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Wenzke v. Rylan Realty Group

Court of Appeals of Ohio, Sixth District

September 13, 2013

Shannon Wenzke Appellee
v.
Rylan Realty Group Defendant [Kathleen Baird-Appellant]

Trial Court No. CVG-12-15924

Douglas A. Wilkins, for appellee.

J. Edward Foley, for appellant.

DECISION AND JUDGMENT

YARBROUGH, J.

I. Introduction

(¶ 1} This is an appeal from the judgment of the Housing Division of the Toledo Municipal Court, which affirmed the magistrate's decision in favor of appellee, Shannon Wenzke. The magistrate's decision granted a $1, 000 rent abatement, terminated the lease agreement, ordered appellant, Kathleen Baird, not to re-rent the premises until the housing defect is repaired, and denied both parties' motions for attorney fees. Because the judgment of the Toledo Municipal Court is not a final appealable order, we dismiss this appeal for lack of jurisdiction.

A. Facts and Procedural Background

(¶ 2} Baird is the owner of the home at 2249 Wildwood Boulevard in Toledo, Ohio. Baird contracted with Rylan Realty Group ("Rylan") to lease the home. Rylan entered into a lease agreement with Wenzke, which provided for a monthly rent of $1, 200 due on the first of each month.

(¶ 3} On September 7, 2012, Wenzke initiated the present action by filing an application to escrow the rent with the Toledo Municipal Court. In his application, Wenzke alleged that there was no air conditioning in the master bedroom and that the windows in the living room were unable to be opened. On December 18, 2012, a housing specialist for the court conducted an inspection of the premises and found the following violation of Toledo Municipal Code 1745.02(f):

Six (6) living room windows were found to be inoperable. Three would not open at all. Two would open only slightly and the remaining window did not have a handle. The landlord is to render all six windows fully operational or install replacement windows.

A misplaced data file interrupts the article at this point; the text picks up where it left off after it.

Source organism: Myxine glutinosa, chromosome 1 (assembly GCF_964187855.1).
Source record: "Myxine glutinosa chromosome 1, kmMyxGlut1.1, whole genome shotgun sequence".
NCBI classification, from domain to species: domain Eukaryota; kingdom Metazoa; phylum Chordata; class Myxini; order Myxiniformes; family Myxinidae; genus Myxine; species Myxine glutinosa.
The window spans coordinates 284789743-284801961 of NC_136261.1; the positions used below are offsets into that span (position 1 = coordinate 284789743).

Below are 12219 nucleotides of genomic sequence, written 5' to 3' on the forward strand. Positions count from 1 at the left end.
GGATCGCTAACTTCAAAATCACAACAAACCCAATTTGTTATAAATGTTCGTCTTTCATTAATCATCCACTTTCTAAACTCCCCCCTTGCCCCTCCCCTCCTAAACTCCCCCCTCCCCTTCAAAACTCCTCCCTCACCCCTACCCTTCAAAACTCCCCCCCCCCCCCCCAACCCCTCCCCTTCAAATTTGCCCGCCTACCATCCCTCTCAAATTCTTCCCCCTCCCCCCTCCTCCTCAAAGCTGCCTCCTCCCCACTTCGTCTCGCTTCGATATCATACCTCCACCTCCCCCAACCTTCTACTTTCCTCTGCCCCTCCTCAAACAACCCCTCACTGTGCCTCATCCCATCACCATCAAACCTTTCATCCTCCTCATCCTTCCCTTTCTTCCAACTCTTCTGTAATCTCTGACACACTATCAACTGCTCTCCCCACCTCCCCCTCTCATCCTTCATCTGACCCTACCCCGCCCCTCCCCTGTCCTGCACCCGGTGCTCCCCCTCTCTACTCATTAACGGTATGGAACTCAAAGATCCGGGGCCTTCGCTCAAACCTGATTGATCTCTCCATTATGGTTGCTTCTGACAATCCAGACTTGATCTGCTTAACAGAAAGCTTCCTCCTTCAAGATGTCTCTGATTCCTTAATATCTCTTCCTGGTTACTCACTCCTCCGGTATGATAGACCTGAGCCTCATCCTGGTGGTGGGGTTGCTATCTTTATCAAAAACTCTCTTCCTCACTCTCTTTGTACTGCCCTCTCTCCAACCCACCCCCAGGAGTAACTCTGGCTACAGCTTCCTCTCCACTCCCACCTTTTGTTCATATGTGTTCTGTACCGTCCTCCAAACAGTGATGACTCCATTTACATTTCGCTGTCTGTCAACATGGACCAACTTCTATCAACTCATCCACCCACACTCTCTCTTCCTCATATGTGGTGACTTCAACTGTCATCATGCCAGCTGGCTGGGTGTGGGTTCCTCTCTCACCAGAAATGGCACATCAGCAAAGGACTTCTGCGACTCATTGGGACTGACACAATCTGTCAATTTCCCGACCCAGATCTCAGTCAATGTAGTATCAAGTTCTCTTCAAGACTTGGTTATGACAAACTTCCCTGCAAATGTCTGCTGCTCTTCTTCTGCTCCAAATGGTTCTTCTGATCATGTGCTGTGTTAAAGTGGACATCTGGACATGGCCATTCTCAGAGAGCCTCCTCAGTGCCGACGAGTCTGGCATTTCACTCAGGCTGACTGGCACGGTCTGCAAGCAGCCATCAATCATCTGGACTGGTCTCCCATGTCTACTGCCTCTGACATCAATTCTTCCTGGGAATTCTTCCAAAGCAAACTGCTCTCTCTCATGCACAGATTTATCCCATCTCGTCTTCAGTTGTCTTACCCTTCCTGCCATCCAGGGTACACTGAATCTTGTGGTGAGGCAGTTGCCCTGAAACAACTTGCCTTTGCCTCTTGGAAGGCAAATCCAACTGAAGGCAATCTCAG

(¶ 4} At the subsequent hearing on December 28, 2012, Baird argued (1) that the cited code section could not be retroactively applied to the premises, and (2) that the violation did not materially affect health and safety. Therefore, Baird argued that Wenzke is not entitled to any of the remedies under the Landlord-Tenant Act. In addition, Baird argued that because Wenzke initiated the proceedings in bad faith, an award of attorney fees is appropriate.

(¶ 5} The magistrate took the parties' arguments under advisement, and on January 28, 2013, issued its decision granting Wenzke a $1, 000 rent abatement, releasing all other deposited escrow funds to Baird, terminating the lease agreement, ordering Baird not to rent the premises until the windows are repaired, and denying both parties' motions for attorney fees. Baird filed objections to the magistrate's decision. In a March 5, 2013 entry, the trial court found that the window defects are hazards that placed Wenzke's safety in jeopardy, and thus affirmed the magistrate's decision. Notably, though, the trial court failed to set forth the relief granted.

B. Assignments of Error

(¶ 6} Baird has appealed, and now raises five assignments ...


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